Beyond the larger event facilities, the greater Portland area provides numerous unique event spaces. Planners can take advantage of the city's proximity to the water by hosting a small dinner at the covered deck at Salty's on the Columbia. The interactive Oregon Museum of Science and Industry is ideal for larger receptions of up to 2,500 guests. For day trips, several fine wineries less than an hour away such as those in the Willamette Valley beckon guests to enjoy an elegant day trip outside the city. Or, for a chance to revel in the magnificent outdoors of Oregon, several resorts cater to meetings of all sizes, including the Timberline Lodge and the Resort at the Mountain, both located on scenic Mount Hood.
Thanks to far-sighted and innovative urban planning, Portland boasts an excellent public transportation system called TriMet so that guests can reach attractions with ease. The system also services the city's more than 160 hotels. Current hotel rates in Portland are an average of $10 to $15 cheaper per night than hotels in Seattle or San Francisco.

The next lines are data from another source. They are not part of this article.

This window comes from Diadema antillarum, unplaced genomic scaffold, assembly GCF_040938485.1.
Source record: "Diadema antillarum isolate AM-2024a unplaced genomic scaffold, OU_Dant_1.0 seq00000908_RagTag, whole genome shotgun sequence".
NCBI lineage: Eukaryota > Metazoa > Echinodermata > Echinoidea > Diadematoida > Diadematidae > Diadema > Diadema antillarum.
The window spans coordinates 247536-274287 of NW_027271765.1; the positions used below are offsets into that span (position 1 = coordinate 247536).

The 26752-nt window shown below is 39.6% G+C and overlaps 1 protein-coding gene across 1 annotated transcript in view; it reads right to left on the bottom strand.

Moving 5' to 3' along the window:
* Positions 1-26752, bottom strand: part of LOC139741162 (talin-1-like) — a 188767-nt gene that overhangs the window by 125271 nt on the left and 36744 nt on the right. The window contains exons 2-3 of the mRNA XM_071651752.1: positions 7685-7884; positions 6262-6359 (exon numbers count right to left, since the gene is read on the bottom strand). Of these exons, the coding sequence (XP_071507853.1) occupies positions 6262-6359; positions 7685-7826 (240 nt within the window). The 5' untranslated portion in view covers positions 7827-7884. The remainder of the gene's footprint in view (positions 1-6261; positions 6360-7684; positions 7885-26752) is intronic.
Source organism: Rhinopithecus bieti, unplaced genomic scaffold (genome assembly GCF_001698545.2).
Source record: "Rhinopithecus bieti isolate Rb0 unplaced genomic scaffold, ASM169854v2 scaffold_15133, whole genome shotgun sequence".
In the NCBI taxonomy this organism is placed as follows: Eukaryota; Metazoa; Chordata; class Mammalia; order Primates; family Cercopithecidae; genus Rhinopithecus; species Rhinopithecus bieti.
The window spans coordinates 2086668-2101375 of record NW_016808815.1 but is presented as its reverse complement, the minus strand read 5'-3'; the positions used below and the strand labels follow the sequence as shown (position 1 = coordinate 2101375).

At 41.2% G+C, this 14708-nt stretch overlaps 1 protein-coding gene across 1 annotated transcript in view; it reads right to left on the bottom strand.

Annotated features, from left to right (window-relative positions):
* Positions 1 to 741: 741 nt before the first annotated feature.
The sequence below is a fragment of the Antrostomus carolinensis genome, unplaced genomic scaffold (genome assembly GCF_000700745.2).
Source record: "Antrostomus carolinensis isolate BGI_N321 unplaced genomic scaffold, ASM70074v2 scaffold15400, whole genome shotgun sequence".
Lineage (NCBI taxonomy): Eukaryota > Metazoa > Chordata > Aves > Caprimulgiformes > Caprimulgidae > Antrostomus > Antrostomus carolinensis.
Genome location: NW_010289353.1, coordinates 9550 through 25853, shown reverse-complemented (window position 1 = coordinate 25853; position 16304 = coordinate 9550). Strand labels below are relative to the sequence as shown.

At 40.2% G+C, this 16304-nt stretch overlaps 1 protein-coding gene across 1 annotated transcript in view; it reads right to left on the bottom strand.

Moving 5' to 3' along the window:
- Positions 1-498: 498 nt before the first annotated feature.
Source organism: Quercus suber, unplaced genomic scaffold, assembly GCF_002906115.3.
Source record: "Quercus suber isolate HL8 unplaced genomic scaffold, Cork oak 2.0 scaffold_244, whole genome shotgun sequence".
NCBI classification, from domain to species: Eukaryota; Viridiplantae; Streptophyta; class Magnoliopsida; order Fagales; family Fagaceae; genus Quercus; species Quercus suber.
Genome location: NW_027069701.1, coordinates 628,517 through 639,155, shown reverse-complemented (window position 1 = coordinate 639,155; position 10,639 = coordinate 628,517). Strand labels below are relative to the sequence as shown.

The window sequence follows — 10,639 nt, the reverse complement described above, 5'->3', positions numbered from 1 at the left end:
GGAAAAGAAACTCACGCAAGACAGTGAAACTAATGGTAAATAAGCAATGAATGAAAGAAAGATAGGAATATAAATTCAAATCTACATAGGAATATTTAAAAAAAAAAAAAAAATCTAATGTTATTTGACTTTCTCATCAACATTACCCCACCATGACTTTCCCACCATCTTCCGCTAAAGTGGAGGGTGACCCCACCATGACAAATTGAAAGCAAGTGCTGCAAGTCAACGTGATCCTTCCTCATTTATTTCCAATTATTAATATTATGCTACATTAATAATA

Portland has transitioned from its former trade and shipping-based economy to become a modern mecca of high-tech industries, with over 1,200 technology companies operating in the city. Intel Corporation is one of the city's largest employers, along with Nike, Providence Health System, Columbia Sportswear and Pixelworks.
Linked to the Pacific Ocean by the Willamette and Columbia Rivers, Portland is the largest city on the west coast between San Francisco and Seattle. The city dates back to the mid-1800s when it was established as a strategic trading town. As the main shipping port in the Pacific Northwest, Portland grew in size and population through the beginning of the 20th century. Today the Portland metropolitan area is home to more than two million residents, making it the largest city in the state and the 3rd largest city in the Pacific Northwest.